Manitoba’s far-reaching public health orders limit the rights and freedoms of the populace, but are justifiable and reasonable, a Manitoba judge has decided.
The court case challenging the chief provincial public health officer’s ability to issue the orders was originally brought forward in February.
Seven Manitoba churches, represented by the Justice Centre for Constitutional Freedoms, argued that the democratic process had been sidelined, and the orders violated their fundamental rights and freedoms.
Chief Justice Glenn Joyal ruled that the public health orders, which have limited Manitobans’ abilities to gather in groups or at times attend certain businesses, had met the requirements of The Public Health Act insofar as they “restricted rights and freedoms no greater than was reasonably necessary in response to the COVID-19 public health emergency.”
He ultimately dismissed the churches’ applications.
Read the decisions below:
More specifically, the churches had relied on the criminal code, which prohibits unlawful obstruction of religious service by threats of force, to persuade the court that their rights were being infringed.
Joyal concluded that public health orders, as legislative instruments, can’t be seen as threats of force in the context of the criminal code, and that people were still free to perform services remotely.
Furthermore, the orders had been made lawfully.
During often heated and confrontational cross-examinations, the health-care leaders were questioned about capacity in hospitals and intensive-care units, as well as the efficacy of certain COVID-19 tests.
Joyal said the case was one of the first in Canada where a church’s constitutional challenge also attacked the science that a government relied on to make its decisions.
But, the judge said, after the restrictions were put in place, COVID-19 numbers began to decline in Manitoba, which was consistent with what the province’s science and modelling predicted.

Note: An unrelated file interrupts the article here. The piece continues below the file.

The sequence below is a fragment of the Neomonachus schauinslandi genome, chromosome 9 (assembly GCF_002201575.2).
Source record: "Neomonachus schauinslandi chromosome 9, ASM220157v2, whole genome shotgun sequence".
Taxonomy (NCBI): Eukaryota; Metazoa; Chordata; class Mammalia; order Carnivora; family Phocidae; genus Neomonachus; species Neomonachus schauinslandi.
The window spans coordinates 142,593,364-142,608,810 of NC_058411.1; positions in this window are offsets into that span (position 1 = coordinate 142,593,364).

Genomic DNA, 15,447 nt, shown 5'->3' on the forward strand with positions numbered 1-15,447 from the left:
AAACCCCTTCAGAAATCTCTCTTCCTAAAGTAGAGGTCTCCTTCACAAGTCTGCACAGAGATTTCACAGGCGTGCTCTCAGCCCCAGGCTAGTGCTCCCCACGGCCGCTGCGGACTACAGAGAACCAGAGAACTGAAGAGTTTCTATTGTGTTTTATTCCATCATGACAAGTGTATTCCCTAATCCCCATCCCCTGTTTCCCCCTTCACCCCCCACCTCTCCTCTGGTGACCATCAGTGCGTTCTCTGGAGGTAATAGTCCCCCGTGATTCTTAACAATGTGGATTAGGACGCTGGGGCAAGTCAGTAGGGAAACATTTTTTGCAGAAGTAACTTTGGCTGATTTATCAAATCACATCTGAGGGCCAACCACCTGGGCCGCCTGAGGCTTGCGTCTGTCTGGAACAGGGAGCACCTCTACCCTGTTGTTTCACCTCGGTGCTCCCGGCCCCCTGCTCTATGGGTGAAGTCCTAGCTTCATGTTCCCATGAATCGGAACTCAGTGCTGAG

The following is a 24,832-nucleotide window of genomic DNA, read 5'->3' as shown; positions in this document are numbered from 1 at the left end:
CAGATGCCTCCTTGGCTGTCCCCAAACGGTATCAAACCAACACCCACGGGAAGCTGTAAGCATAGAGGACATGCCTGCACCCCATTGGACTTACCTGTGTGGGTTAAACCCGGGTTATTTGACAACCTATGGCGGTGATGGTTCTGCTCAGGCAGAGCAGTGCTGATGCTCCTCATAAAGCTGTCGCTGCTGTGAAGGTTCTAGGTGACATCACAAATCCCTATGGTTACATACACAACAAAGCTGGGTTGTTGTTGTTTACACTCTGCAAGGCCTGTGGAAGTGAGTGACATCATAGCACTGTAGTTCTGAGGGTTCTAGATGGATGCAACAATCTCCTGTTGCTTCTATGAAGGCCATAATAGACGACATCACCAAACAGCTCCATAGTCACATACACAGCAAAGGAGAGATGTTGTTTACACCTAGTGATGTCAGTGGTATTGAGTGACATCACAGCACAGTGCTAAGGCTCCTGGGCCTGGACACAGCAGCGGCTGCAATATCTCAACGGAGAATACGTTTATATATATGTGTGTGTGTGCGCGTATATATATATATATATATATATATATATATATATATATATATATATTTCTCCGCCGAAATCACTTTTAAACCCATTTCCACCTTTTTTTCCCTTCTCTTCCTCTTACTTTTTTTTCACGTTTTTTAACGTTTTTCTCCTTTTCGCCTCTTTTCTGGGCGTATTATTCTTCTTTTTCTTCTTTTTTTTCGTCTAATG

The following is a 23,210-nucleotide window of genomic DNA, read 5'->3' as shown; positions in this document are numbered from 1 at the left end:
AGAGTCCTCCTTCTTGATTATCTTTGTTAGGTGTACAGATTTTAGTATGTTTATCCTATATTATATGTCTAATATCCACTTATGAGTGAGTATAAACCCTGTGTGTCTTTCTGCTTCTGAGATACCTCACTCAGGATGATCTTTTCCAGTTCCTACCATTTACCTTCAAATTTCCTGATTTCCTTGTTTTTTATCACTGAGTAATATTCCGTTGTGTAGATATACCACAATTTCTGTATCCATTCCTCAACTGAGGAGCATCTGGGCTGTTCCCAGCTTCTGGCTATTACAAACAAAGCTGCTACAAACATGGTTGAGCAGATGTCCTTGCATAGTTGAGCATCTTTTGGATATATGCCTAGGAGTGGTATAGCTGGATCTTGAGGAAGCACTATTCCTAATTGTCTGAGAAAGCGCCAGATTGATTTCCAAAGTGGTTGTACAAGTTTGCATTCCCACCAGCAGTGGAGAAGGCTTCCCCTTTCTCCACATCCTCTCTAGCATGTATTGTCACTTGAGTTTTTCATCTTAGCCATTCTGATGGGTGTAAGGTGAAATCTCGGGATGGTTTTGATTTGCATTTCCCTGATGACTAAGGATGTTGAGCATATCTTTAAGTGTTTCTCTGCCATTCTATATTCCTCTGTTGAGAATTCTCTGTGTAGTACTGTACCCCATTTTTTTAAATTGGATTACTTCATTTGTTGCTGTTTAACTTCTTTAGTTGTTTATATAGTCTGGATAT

“Manitobans flattened the curve and avoided a disastrous situation,” said Joyal.
The decisions, which read in excess of 150 pages, also confirms the province’s stance that the orders were no more restrictive than was necessary, as required by law.
The COVID-19 situation in November 2020 had become so severe, Joyal explains, that Dr. Brent Roussin, chief provincial public health officer, had a strong basis that “any lesser restriction would not have sufficed.”
The chief justice accepted the province’s approach, given that the orders were adjusted every two to four weeks as the COVID-19 situation changed, and that the orders were applied regionally when possible.
He noted Manitoba had not implemented a curfew or “shelter in place” order, which would have restricted movement almost entirely, and that the public health orders were “tailored to the nature of the risk.”
The churches also argued that there was no connection between the province’s orders and their objectives, and that the effects outweighed any positive outcomes.
To that end, their lawyers put forward that the modelling data Manitoba relied on was flawed and the province hadn’t conducted a risk assessment or cost-benefit analysis.
The court heard from several witnesses on both sides, including various medical professionals, and Dr. Roussin himself, whose testimony would prove “particularly significant.”
Dr. Roussin explained that the methods used by health officials were consistent across the country, and that experts in psychiatry and psychology confirmed the benefits of the measures outweigh the negative effects they may have on people.
The Chief Justice also concluded that delegating authority to the chief public health officer to make such decisions was neither unconstitutional nor undemocratic.
The churches had put forward that such wide-ranging decisions should be left up to the elected legislative assembly, however Joyal agreed with the province that such a requirement would “make it virtually impossible to respond to an emerging and evolving public health crisis.”
-with files from The Canadian Press